soy beans
Healthy Eating, Healthy Living

Why Is Soy Lecithin In Everything?

September 6, 2021

If you frequently read the ingredient lists of pre-packaged food items you may see soy and/or soy lecithin on many of them, but why is that? Read on to learn more about what soy lecithin is, why it’s found in many of our foods, and if it can be harmful to your health.

What is Soy?

Soy comes from the soybean plant, a legume that is also considered an oilseed. While soy is rich in protein and fiber, as well as isoflavones, and powerful antioxidants, it is a very controversial ingredient in the world of nutrition. On one hand, many studies show that soy helps to reduce cholesterol and heart disease risk, and some studies have even found that the isoflavones in soy have anti-cancer benefits. On the other hand, some studies point to the theory that soy can be quite detrimental to your health and that isoflavones can interfere with your endocrine system and hormone balance. Our take? Like anything, enjoy soy in moderation, but we’ll get more into that later in the blog.

What is Lecithin & Soy Lecithin?

Lecithin is a food additive that comes from many sources — one of the primary ones being soy. Lecithin is most often used as an emulsifier, which means it makes oil and water mix together, which they often don’t do on their own. This is why you will see soy lecithin on the ingredient list of creamy salad dressings, mayonnaise, reduced-fat buttery spreads, and other foods that have a large portion of oil.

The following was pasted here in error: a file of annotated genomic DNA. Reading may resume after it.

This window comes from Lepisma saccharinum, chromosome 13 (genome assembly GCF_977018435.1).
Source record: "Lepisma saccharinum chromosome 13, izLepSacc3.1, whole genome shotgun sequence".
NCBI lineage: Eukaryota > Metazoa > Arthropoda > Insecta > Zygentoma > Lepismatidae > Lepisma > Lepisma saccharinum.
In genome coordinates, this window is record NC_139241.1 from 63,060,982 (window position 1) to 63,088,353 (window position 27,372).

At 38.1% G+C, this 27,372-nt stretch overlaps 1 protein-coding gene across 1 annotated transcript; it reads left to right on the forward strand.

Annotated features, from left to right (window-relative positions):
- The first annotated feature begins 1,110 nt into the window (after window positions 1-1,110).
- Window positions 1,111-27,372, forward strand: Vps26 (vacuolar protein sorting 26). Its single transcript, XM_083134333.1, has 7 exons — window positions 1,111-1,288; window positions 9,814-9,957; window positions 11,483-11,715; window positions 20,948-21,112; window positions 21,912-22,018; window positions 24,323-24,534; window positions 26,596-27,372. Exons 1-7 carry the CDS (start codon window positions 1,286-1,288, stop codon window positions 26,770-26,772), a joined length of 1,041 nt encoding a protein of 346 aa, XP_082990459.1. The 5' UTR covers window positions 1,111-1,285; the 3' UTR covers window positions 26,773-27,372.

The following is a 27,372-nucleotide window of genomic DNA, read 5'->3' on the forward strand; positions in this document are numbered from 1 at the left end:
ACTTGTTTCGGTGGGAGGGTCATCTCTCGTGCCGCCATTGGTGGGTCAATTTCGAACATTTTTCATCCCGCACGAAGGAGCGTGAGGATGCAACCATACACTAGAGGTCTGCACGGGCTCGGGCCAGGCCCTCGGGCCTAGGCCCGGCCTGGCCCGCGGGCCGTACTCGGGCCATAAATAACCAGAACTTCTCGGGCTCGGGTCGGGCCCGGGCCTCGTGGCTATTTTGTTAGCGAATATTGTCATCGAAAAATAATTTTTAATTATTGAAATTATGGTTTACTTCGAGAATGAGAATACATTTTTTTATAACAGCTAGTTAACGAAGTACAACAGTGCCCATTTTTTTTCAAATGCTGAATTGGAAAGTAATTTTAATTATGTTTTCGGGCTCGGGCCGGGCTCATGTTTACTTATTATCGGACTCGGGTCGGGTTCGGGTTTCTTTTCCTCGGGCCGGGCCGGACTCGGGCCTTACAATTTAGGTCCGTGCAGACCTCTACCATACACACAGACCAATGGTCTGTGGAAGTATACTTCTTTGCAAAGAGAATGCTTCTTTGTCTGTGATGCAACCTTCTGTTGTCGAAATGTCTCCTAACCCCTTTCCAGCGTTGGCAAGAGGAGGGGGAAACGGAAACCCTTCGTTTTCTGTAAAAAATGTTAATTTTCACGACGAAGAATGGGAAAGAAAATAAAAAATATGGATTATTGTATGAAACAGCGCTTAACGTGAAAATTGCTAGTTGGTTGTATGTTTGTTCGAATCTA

In addition to emulsifying, lecithin also stabilizes the emulsions (water + oil mixtures) it creates and extends shelf life. It also reduces stickiness and is often used as a “releasing agent,” which is integral to the effectiveness of non-stick cooking spray.

Soy lecithin is also found in some products you wouldn’t expect, like dietary supplements, ice cream and other dairy products, infant formulas, bread, margarine, and other convenience foods. And while there is controversy surrounding soy lecithin, particularly because it’s primarily made from genetically modified soy, the good news is that it’s usually used in such small amounts that it isn’t something to be too concerned about.

Is It Harmful?

While there have been studies done that indicate soy lecithin and soy phytoestrogens can produce effects on the body similar to the hormone estrogen — and may promote an increased risk of breast cancer in adult women by altering or decreasing natural estrogen — there has been no direct or conclusive link to cancer. Another concern deals with reproduction, as a study from Johns Hopkins Medical Institutions suggested that exposure to soy during reproductive development could have long-term detrimental effects in males, ultimately leading to reproductive abnormalities and sexual dysfunction. Once again, this correlation cannot be deemed causation.

Your Takeaway

While these concerns are valid, it’s good to remember that the amount of soy lecithin in most products is quite small, and generally not enough to cause any major health concerns. However, if you eat packaged foods on a regular basis, soy lecithin can add up. Especially because most packaged products also contain soy as well. Overall, it’s not something to fixate on, but it’s helpful to be aware of what’s in your food and to limit intake of highly processed foods overall.

Almost all of our meals here at Snap are completely soy-free, and we don’t have soy lecithin in any of our meals. The only soy we will ever use is largely non-processed, like edamame. Explore all of our fresh, delicious meals for yourself!

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